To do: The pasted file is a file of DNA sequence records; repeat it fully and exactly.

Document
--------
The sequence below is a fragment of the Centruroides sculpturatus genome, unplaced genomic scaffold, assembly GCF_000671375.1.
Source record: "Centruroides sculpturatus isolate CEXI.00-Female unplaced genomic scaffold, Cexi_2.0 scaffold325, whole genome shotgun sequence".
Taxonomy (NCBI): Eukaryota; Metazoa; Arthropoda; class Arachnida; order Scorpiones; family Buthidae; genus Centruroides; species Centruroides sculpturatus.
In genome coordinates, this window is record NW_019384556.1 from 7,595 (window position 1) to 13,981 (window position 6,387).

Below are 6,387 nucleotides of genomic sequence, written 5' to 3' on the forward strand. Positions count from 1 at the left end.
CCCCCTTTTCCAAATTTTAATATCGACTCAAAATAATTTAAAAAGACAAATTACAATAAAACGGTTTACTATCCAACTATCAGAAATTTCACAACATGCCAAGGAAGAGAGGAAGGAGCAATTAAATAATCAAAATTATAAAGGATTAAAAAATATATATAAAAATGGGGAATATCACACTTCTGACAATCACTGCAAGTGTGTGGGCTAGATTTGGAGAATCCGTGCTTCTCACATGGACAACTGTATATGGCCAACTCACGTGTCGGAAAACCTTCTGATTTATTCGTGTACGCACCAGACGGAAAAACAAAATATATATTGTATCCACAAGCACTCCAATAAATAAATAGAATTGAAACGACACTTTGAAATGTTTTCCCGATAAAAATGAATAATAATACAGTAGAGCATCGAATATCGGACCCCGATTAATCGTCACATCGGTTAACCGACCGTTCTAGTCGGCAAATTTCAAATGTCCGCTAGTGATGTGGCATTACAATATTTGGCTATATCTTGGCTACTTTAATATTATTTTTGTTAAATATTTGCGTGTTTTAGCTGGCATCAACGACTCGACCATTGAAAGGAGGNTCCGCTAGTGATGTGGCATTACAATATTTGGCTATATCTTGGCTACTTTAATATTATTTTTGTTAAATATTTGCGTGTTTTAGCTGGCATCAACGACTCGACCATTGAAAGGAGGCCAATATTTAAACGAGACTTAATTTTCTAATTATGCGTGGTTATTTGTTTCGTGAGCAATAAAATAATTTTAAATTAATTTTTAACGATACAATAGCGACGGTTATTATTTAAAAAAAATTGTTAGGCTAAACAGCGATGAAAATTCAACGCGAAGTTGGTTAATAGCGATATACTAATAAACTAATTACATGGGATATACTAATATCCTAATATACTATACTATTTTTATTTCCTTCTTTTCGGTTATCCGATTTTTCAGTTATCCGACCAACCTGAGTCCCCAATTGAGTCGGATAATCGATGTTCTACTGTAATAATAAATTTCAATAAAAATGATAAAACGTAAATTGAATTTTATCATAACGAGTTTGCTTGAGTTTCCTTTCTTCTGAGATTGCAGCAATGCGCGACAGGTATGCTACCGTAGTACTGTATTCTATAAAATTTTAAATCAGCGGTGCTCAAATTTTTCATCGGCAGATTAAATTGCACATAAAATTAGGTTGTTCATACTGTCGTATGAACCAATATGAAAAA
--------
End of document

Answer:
The sequence below is a fragment of the Centruroides sculpturatus genome, unplaced genomic scaffold, assembly GCF_000671375.1.
Source record: "Centruroides sculpturatus isolate CEXI.00-Female unplaced genomic scaffold, Cexi_2.0 scaffold325, whole genome shotgun sequence".
Taxonomy (NCBI): Eukaryota; Metazoa; Arthropoda; class Arachnida; order Scorpiones; family Buthidae; genus Centruroides; species Centruroides sculpturatus.
In genome coordinates, this window is record NW_019384556.1 from 7,595 (window position 1) to 13,981 (window position 6,387).

Below are 6,387 nucleotides of genomic sequence, written 5' to 3' on the forward strand. Positions count from 1 at the left end.
CCCCCTTTTCCAAATTTTAATATCGACTCAAAATAATTTAAAAAGACAAATTACAATAAAACGGTTTACTATCCAACTATCAGAAATTTCACAACATGCCAAGGAAGAGAGGAAGGAGCAATTAAATAATCAAAATTATAAAGGATTAAAAAATATATATAAAAATGGGGAATATCACACTTCTGACAATCACTGCAAGTGTGTGGGCTAGATTTGGAGAATCCGTGCTTCTCACATGGACAACTGTATATGGCCAACTCACGTGTCGGAAAACCTTCTGATTTATTCGTGTACGCACCAGACGGAAAAACAAAATATATATTGTATCCACAAGCACTCCAATAAATAAATAGAATTGAAACGACACTTTGAAATGTTTTCCCGATAAAAATGAATAATAATACAGTAGAGCATCGAATATCGGACCCCGATTAATCGTCACATCGGTTAACCGACCGTTCTAGTCGGCAAATTTCAAATGTCCGCTAGTGATGTGGCATTACAATATTTGGCTATATCTTGGCTACTTTAATATTATTTTTGTTAAATATTTGCGTGTTTTAGCTGGCATCAACGACTCGACCATTGAAAGGAGGNTCCGCTAGTGATGTGGCATTACAATATTTGGCTATATCTTGGCTACTTTAATATTATTTTTGTTAAATATTTGCGTGTTTTAGCTGGCATCAACGACTCGACCATTGAAAGGAGGCCAATATTTAAACGAGACTTAATTTTCTAATTATGCGTGGTTATTTGTTTCGTGAGCAATAAAATAATTTTAAATTAATTTTTAACGATACAATAGCGACGGTTATTATTTAAAAAAAATTGTTAGGCTAAACAGCGATGAAAATTCAACGCGAAGTTGGTTAATAGCGATATACTAATAAACTAATTACATGGGATATACTAATATCCTAATATACTATACTATTTTTATTTCCTTCTTTTCGGTTATCCGATTTTTCAGTTATCCGACCAACCTGAGTCCCCAATTGAGTCGGATAATCGATGTTCTACTGTAATAATAAATTTCAATAAAAATGATAAAACGTAAATTGAATTTTATCATAACGAGTTTGCTTGAGTTTCCTTTCTTCTGAGATTGCAGCAATGCGCGACAGGTATGCTACCGTAGTACTGTATTCTATAAAATTTTAAATCAGCGGTGCTCAAATTTTTCATCGGCAGATTAAATTGCACATAAAATTAGGTTGTTCATACTGTCGTATGAACCAATATGAAAAA